MHH: From time to time during this interview, there have been significant contributions made by Audrey VanVoorthuysen. At this point I’m going to give her a chance to make any comments that she would like to make regarding her church life and regarding the church, particularly as it’s instituted in Redlands. So, Mrs. VanVoorthuysen, is there anything that you would like to add or any opinions you would like to express as far as the church is concerned?
AVV: You mean, as I grew up there or so?
MHH: Anything is fair game.
AVV: I know that we lived in practically in the back yard of Rev. Vos’ house, and we were good friends with all them. He used to come to my folks and he would sit on the couch and he would talk about all the problems of the church (chuckle). And a lot of times (you can erase this if you want to) he would say, “Say, shall we have a glass of wine?” (laughter).
I don’t know if you want to tell the story about Pete Vos and Andy and Rev. Vos?
MHH: There’s a story involved.
EVV: OK. Rev Vos liked to play cards—Rook. My brother Andy was a good friend of Pete, their son. They were about the same age. There was a congregational meeting or a consistory meeting, and rev. vos had been playing cards with them. When he got back, he said, “OK, I’m back. Deal me in” (laughter).
Another time: when he left Redlands, he was the minister in Edgerton, Minnesota for three years. On the way to Michigan, Audrey and her folks stopped by Vos. They were sitting around the table and playing cards. Somebody knocked on the door, and he (whoosh), just got all the cards. Then he went to the door and said, “Well, hello, Mrs. So-and-so. What can I do for you?” (laughter)
AVV: How about when they had the consistory meetings?
EVV: Oh, yes. At the end of the year when the new consistory was going in and the old going out, the minister would put on a kind of a little party. We’d have coffee and stuff. Anyway, we had a drug store where Rev. Vos bought his wine, and he went there. That guy’s name was Dutch Winn. Rev. Vos said, “Dutch, I want some good wine, because, I’m having the church board over tonight” (laughter). And that was Vos.
MHH: Mrs. Van Voorthuysen, most of Redlands’ history we’ve covered, and you’ve made some contributions to that along the way. I’ll ask you the same question that I asked your husband: How would you compare the church of today with the church of your youth, and in that connection, feel free to express your opinions on pretty much whatever subject you choose.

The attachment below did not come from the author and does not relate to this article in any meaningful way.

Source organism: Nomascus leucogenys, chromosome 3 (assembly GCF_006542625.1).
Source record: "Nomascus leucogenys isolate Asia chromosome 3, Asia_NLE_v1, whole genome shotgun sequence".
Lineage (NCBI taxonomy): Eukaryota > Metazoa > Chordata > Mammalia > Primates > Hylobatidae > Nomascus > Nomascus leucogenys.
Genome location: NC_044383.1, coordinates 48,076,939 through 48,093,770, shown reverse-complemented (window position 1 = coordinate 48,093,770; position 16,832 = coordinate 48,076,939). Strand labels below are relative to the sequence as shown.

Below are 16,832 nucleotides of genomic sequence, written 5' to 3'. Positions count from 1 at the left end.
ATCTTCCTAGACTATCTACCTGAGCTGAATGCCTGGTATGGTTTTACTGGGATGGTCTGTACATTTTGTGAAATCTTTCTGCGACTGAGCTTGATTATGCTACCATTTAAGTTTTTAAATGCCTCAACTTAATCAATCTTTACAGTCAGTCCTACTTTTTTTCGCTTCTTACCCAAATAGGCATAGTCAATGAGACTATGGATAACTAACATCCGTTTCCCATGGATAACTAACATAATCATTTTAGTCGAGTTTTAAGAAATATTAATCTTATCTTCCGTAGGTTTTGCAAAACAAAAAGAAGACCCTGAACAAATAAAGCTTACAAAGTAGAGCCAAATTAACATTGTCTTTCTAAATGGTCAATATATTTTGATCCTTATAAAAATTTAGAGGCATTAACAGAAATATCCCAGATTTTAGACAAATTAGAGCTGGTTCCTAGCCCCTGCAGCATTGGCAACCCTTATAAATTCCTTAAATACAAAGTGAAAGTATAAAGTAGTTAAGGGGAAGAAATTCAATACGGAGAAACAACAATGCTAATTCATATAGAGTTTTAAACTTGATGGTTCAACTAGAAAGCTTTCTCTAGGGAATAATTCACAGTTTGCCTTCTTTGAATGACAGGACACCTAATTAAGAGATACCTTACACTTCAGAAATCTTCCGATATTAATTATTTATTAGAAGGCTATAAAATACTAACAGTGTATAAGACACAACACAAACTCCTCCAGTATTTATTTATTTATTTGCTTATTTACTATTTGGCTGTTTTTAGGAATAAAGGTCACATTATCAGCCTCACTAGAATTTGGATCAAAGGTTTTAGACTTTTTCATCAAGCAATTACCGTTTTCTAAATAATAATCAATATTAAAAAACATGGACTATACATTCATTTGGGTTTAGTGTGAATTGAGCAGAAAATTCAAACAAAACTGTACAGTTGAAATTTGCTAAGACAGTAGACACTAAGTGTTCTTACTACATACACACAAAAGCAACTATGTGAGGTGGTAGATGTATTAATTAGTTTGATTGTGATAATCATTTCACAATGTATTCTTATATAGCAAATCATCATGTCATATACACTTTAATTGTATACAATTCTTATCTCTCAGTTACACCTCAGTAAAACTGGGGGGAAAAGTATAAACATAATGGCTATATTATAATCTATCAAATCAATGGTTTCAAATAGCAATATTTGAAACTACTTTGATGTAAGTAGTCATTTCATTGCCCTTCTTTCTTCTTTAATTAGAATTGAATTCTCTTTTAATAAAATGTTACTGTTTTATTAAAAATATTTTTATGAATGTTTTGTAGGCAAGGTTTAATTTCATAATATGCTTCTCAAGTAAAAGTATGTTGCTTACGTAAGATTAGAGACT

AVV: I think Redlands has not changed much in all the years. I think it’s been very conservative. You can tell how the young people have been brought up. They’re right there with us. They’re always in church, and they’re just wonderful. I’m not bragging. They just are. We have two married, and it’s just great. They’re with their parents a lot, and we have a lot to talk about and get along fine. That’s true of with most of them here, and that makes you feel really good. I can’t compare it to the other churches because I don’t know enough about them.
MHH: That bodes well for the future of the congregation.
AVV: Oh, it does. There are so many babies right now. You don’t want to sit in the back part of the church (laughter).
MHH: A further observation now from Mr. VanVoorthuysen.
EVV: I don’t know how old I was, but I know it was before we were married. Rev. Hoeksema preached for us on Easter morning once. He happened to be in Redlands. I never heard a sermon like that. You could hear a pin drop. He was standing on the edge of the pulpit there. It had to do with the garden where Jesus met Mary Magdalene. During that sermon, he said, “Ma-a-ry!” It just ran through that whole church, and his eyes looking right through you. And she said, “Rabboni.” I remember that part. That whole hour just went boom. It was gone. It was just a tremendous sermon. Just unbelievable.
MHH: Obviously you have never forgotten its detail.
EVV: No. I remember him standing there. He was not even behind the pulpit. And when he said, “Ma-a-ry,” the whole church just rumbled (laughter). He was an exceptional preacher.
MHH: This concludes my interview with Mr. and Mrs. VanVoorthuysen. My thanks to both of them